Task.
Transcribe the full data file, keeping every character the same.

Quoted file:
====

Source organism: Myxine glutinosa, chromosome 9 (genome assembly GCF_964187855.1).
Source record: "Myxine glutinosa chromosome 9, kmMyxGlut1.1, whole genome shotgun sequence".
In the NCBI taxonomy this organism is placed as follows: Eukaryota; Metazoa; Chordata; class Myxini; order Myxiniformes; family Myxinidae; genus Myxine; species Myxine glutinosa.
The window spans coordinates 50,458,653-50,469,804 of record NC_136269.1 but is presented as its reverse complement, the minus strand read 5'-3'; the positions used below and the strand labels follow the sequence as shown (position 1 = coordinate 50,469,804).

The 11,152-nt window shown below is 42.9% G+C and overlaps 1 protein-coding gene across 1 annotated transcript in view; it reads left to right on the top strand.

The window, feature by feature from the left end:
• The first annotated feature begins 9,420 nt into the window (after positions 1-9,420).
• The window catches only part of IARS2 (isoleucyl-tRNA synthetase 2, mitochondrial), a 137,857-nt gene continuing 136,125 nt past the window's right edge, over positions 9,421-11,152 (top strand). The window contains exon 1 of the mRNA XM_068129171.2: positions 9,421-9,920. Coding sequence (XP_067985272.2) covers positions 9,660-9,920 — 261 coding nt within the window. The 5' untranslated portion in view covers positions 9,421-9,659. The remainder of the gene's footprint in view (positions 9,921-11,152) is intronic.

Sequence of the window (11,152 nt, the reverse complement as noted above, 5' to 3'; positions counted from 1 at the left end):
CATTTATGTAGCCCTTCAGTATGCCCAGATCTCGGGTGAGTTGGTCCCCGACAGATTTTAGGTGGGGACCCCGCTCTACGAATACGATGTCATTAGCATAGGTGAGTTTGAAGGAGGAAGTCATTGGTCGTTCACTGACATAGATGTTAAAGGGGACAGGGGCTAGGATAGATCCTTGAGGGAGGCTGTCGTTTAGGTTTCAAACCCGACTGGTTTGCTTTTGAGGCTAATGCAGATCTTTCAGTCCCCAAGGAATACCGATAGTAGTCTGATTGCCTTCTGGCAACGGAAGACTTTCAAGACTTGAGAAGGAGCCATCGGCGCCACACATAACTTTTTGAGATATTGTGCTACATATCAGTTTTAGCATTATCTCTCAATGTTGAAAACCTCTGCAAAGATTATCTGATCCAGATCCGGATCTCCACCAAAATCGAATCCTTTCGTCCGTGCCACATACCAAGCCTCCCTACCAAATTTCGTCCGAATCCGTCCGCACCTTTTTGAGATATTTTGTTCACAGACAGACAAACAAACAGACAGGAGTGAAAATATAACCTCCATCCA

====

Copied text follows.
Source organism: Myxine glutinosa, chromosome 9 (genome assembly GCF_964187855.1).
Source record: "Myxine glutinosa chromosome 9, kmMyxGlut1.1, whole genome shotgun sequence".
In the NCBI taxonomy this organism is placed as follows: Eukaryota; Metazoa; Chordata; class Myxini; order Myxiniformes; family Myxinidae; genus Myxine; species Myxine glutinosa.
The window spans coordinates 50,458,653-50,469,804 of record NC_136269.1 but is presented as its reverse complement, the minus strand read 5'-3'; the positions used below and the strand labels follow the sequence as shown (position 1 = coordinate 50,469,804).

The 11,152-nt window shown below is 42.9% G+C and overlaps 1 protein-coding gene across 1 annotated transcript in view; it reads left to right on the top strand.

The window, feature by feature from the left end:
• The first annotated feature begins 9,420 nt into the window (after positions 1-9,420).
• The window catches only part of IARS2 (isoleucyl-tRNA synthetase 2, mitochondrial), a 137,857-nt gene continuing 136,125 nt past the window's right edge, over positions 9,421-11,152 (top strand). The window contains exon 1 of the mRNA XM_068129171.2: positions 9,421-9,920. Coding sequence (XP_067985272.2) covers positions 9,660-9,920 — 261 coding nt within the window. The 5' untranslated portion in view covers positions 9,421-9,659. The remainder of the gene's footprint in view (positions 9,921-11,152) is intronic.

Sequence of the window (11,152 nt, the reverse complement as noted above, 5' to 3'; positions counted from 1 at the left end):
CATTTATGTAGCCCTTCAGTATGCCCAGATCTCGGGTGAGTTGGTCCCCGACAGATTTTAGGTGGGGACCCCGCTCTACGAATACGATGTCATTAGCATAGGTGAGTTTGAAGGAGGAAGTCATTGGTCGTTCACTGACATAGATGTTAAAGGGGACAGGGGCTAGGATAGATCCTTGAGGGAGGCTGTCGTTTAGGTTTCAAACCCGACTGGTTTGCTTTTGAGGCTAATGCAGATCTTTCAGTCCCCAAGGAATACCGATAGTAGTCTGATTGCCTTCTGGCAACGGAAGACTTTCAAGACTTGAGAAGGAGCCATCGGCGCCACACATAACTTTTTGAGATATTGTGCTACATATCAGTTTTAGCATTATCTCTCAATGTTGAAAACCTCTGCAAAGATTATCTGATCCAGATCCGGATCTCCACCAAAATCGAATCCTTTCGTCCGTGCCACATACCAAGCCTCCCTACCAAATTTCGTCCGAATCCGTCCGCACCTTTTTGAGATATTTTGTTCACAGACAGACAAACAAACAGACAGGAGTGAAAATATAACCTCCATCCA